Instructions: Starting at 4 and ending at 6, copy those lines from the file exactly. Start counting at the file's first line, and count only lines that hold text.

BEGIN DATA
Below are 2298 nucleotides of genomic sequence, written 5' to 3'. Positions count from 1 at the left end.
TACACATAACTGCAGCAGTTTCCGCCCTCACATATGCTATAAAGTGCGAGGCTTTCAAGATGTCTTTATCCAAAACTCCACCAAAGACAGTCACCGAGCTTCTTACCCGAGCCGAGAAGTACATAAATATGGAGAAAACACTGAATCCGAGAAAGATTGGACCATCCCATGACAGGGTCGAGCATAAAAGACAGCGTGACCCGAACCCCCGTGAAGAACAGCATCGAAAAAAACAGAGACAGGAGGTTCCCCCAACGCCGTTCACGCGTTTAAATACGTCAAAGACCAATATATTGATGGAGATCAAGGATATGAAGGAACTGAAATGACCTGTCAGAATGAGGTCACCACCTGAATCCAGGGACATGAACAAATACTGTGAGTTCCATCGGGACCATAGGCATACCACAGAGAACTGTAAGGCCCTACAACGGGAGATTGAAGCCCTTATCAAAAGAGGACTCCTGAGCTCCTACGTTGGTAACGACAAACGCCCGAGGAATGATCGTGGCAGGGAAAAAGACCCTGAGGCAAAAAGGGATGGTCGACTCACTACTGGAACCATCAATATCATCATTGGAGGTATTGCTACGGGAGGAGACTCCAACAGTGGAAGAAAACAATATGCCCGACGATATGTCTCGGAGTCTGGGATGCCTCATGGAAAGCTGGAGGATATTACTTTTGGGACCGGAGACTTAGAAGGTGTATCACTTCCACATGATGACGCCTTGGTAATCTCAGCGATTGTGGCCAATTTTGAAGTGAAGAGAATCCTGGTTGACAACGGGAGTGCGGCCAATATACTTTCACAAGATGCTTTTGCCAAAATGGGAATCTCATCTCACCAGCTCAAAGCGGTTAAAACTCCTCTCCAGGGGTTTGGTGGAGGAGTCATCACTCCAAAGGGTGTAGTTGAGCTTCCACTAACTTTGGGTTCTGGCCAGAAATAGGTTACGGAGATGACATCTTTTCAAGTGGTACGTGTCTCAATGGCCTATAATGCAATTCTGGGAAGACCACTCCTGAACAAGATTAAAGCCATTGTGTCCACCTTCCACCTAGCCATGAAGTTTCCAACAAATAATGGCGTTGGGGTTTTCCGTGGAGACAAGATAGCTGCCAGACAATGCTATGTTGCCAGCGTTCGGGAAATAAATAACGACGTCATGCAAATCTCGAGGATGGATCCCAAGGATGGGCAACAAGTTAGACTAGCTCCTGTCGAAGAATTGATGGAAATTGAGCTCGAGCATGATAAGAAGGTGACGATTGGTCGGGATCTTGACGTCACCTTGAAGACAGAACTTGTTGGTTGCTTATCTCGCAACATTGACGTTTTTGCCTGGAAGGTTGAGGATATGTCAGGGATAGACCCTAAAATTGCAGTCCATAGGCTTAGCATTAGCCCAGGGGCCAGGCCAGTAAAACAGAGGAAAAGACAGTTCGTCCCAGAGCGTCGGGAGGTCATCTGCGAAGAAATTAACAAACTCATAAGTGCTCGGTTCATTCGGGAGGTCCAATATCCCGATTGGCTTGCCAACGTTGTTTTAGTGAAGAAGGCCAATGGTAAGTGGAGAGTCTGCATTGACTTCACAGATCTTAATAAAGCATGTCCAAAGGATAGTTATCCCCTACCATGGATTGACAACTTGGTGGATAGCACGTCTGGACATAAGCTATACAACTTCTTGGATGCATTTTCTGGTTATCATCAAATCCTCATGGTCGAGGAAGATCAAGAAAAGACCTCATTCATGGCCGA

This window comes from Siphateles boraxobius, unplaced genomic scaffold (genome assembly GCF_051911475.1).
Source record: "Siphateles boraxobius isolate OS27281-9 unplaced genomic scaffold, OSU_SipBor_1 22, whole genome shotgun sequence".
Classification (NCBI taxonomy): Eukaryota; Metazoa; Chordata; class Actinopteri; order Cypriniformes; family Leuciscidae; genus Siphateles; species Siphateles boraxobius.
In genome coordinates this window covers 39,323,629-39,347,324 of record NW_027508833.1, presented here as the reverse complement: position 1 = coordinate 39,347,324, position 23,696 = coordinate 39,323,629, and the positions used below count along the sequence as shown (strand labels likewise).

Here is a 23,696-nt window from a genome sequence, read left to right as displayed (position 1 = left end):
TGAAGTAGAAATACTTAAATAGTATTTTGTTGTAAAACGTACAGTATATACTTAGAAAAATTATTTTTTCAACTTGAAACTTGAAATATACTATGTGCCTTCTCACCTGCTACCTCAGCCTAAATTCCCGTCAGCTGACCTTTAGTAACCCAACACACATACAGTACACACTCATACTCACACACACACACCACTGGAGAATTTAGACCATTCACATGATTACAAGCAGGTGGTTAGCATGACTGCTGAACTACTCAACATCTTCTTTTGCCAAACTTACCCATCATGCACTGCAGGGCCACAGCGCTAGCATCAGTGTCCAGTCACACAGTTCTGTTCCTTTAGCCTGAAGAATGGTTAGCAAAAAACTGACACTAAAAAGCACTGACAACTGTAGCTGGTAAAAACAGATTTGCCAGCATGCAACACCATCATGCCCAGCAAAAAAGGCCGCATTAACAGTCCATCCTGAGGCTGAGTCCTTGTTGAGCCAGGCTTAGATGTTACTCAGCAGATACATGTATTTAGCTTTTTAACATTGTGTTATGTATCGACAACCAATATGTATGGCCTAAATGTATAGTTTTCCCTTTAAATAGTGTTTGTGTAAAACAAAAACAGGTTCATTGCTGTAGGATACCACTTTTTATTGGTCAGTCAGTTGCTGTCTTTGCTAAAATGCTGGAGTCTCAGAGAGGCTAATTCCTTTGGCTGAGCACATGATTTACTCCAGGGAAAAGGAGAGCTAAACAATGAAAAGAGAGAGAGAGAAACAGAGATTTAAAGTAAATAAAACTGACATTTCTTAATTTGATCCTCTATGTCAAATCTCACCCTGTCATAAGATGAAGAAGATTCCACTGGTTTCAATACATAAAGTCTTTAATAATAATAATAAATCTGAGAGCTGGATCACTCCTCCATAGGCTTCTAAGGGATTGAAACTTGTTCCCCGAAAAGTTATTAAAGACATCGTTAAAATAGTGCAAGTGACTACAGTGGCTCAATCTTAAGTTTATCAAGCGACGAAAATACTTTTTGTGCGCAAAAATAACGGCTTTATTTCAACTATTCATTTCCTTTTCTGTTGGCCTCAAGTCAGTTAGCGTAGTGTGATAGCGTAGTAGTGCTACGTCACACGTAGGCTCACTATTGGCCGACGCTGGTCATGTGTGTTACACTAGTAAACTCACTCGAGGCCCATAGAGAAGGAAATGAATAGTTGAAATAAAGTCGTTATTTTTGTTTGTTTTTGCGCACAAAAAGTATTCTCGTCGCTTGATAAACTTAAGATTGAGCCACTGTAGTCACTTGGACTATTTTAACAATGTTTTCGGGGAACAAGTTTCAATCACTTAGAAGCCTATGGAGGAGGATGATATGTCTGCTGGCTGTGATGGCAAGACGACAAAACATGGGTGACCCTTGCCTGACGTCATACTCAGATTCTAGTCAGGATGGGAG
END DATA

Source record: "Siphateles boraxobius isolate OS27281-9 unplaced genomic scaffold, OSU_SipBor_1 22, whole genome shotgun sequence".
Classification (NCBI taxonomy): Eukaryota; Metazoa; Chordata; class Actinopteri; order Cypriniformes; family Leuciscidae; genus Siphateles; species Siphateles boraxobius.
In genome coordinates this window covers 39,323,629-39,347,324 of record NW_027508833.1, presented here as the reverse complement: position 1 = coordinate 39,347,324, position 23,696 = coordinate 39,323,629, and the positions used below count along the sequence as shown (strand labels likewise).